The cabotage rights of EU hauliers in the UK could be suspended if the EU does not agree to allow UK hauliers continued access to Europe in the event of a no-deal Brexit, the UK government has warned.

The EU is currently working on legislation that will allow UK hauliers basic rights to conduct operations to, from and through the EU for a limited period of nine months after exit, if there is no deal.

After that period UK hauliers will need a European Conference of Ministers of Transport (ECMT) permit for each truck transporting goods to Europe.

However, with only around 1,500 annual permits and 4,500 monthly permits on offer, the RHA has already warned that the permits will only cover around 5% of demand from the sector.

The government wants the proposed EU legislation to go further. Last week transport minister Jesse Norman announced draft legislation guaranteeing European hauliers access to the UK market “to help ensure reciprocal arrangements for UK hauliers”.

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However Norman warned that if the EU cannot come up with a reciprocal arrangement “we will review the UK’s offer to EU hauliers".

"Our legislation contains provision to suspend EU hauliers’ rights to undertake cabotage operations in the UK.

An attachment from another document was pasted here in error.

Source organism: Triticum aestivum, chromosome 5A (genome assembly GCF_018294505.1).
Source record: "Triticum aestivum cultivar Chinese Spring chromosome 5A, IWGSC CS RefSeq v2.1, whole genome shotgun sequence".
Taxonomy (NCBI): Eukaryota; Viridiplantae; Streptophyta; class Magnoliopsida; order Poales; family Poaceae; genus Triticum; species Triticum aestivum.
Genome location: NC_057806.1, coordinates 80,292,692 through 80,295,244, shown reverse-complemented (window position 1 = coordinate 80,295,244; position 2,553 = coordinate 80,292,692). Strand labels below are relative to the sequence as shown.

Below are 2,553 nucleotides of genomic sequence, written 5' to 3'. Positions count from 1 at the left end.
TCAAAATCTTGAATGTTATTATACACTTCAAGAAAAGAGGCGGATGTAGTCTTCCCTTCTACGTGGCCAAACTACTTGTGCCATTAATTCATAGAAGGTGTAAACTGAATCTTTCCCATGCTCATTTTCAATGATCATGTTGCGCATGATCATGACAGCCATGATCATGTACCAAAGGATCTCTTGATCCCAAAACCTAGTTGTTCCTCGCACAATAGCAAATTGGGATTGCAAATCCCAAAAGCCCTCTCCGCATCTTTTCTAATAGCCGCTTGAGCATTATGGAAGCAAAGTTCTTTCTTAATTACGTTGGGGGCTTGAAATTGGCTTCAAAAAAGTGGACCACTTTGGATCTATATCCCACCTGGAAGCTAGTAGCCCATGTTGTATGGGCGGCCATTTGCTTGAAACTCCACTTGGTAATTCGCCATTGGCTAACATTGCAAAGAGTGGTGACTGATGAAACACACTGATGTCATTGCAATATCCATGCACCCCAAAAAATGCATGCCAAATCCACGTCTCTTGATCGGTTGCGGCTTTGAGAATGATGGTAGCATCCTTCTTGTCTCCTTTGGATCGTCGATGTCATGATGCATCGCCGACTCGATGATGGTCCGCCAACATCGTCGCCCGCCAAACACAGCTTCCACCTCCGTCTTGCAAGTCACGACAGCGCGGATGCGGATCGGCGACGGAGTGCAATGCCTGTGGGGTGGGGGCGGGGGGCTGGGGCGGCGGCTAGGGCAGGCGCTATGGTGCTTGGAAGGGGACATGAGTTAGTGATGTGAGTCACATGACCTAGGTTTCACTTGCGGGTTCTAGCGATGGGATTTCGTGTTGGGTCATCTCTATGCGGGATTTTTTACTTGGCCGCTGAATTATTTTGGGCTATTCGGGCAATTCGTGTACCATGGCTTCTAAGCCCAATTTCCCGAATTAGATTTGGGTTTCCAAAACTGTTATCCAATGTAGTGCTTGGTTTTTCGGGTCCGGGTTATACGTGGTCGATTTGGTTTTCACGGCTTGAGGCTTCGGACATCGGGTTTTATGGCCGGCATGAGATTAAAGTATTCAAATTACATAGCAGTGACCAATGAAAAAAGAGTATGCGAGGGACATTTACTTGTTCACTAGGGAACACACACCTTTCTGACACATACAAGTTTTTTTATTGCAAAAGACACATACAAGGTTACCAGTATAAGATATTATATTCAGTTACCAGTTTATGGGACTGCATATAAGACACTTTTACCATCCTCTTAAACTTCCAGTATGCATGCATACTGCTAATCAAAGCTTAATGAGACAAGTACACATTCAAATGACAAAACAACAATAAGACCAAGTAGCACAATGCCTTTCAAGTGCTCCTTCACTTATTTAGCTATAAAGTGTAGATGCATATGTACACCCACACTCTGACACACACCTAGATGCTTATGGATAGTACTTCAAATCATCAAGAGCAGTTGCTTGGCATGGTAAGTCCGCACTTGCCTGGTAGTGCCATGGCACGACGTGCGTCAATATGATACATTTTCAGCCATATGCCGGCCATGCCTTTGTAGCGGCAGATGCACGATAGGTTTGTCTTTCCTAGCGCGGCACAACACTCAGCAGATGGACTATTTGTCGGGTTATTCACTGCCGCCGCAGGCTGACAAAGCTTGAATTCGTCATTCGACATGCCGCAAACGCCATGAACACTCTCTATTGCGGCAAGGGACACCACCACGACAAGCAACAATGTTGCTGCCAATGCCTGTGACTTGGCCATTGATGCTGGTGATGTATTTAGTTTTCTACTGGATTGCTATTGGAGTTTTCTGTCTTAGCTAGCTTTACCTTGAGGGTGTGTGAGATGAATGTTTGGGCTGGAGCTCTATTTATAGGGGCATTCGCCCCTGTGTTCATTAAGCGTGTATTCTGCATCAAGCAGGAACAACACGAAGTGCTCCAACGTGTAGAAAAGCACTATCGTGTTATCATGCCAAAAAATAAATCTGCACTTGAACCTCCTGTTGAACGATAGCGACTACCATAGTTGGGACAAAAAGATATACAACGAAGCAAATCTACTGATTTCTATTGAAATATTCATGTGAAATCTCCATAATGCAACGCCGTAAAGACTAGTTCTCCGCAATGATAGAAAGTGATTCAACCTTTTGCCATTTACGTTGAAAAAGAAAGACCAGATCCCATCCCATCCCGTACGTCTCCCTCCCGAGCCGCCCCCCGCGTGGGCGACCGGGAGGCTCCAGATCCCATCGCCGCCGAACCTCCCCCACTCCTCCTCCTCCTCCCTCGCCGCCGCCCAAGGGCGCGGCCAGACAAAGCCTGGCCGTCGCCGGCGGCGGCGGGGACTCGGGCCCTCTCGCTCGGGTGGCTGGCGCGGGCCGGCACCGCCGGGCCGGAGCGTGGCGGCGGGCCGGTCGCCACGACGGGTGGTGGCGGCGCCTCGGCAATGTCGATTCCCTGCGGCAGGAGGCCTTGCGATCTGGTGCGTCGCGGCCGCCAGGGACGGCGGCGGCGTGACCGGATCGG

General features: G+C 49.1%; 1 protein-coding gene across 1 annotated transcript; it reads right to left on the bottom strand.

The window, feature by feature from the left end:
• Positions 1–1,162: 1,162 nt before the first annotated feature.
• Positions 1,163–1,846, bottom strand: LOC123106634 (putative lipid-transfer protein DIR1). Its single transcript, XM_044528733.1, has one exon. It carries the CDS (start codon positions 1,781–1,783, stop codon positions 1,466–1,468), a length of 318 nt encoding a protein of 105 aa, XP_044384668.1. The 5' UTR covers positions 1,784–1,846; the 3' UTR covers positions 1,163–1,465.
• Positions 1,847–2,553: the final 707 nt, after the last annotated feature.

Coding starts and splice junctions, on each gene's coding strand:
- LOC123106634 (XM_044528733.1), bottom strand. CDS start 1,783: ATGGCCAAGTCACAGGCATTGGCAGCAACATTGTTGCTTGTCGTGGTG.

“We are putting in place measures to introduce such a suspension, which could be put into effect immediately after exit day if needed. Our expectation, however, is that such a suspension will not be necessary,” he said.

The European Parliament will discuss the EU legislation mid-week and the final text should be agreed by the end of this week.

RHA policy director Duncan Buchanan said: “There is a chance that a reciprocal deal will come about and that ECMT permits will only be needed for trucks entering non-EU countries like Switzerland and Montenegro.

“I think it will take a monumental failing, even by Brexit standards, for ECMT permits to become a requirement, but we are still advising our members to apply for ECMT permits as we don’t know the final outcome and that is the real crisis - that this is happening so late in the day.

"There has been so much politicking on all sides, which has been childish beyond compare. Politicians have spent years posturing when they should have been addressing these issues months ago.”

A DfT spokeswoman said: “The government continues to work towards a deal and we are confident of securing a relationship with the EU which maintains the current, liberalised access we enjoy.

“This is very much in the interest of the EU as well as the UK. We are confident that hauliers should not need an ECMT permit to continue operating in the EU.

“The commission has already put forward proposals which would ensure hauliers continue carrying goods into the EU for in the event of no deal but we will continue to work on all possible contingency measures.”

In a statement DfT added: “Even in the unlikely event of not reaching any kind of deal with the EU, we are confident that existing bilateral agreements with individual Member States will automatically come back into force.”

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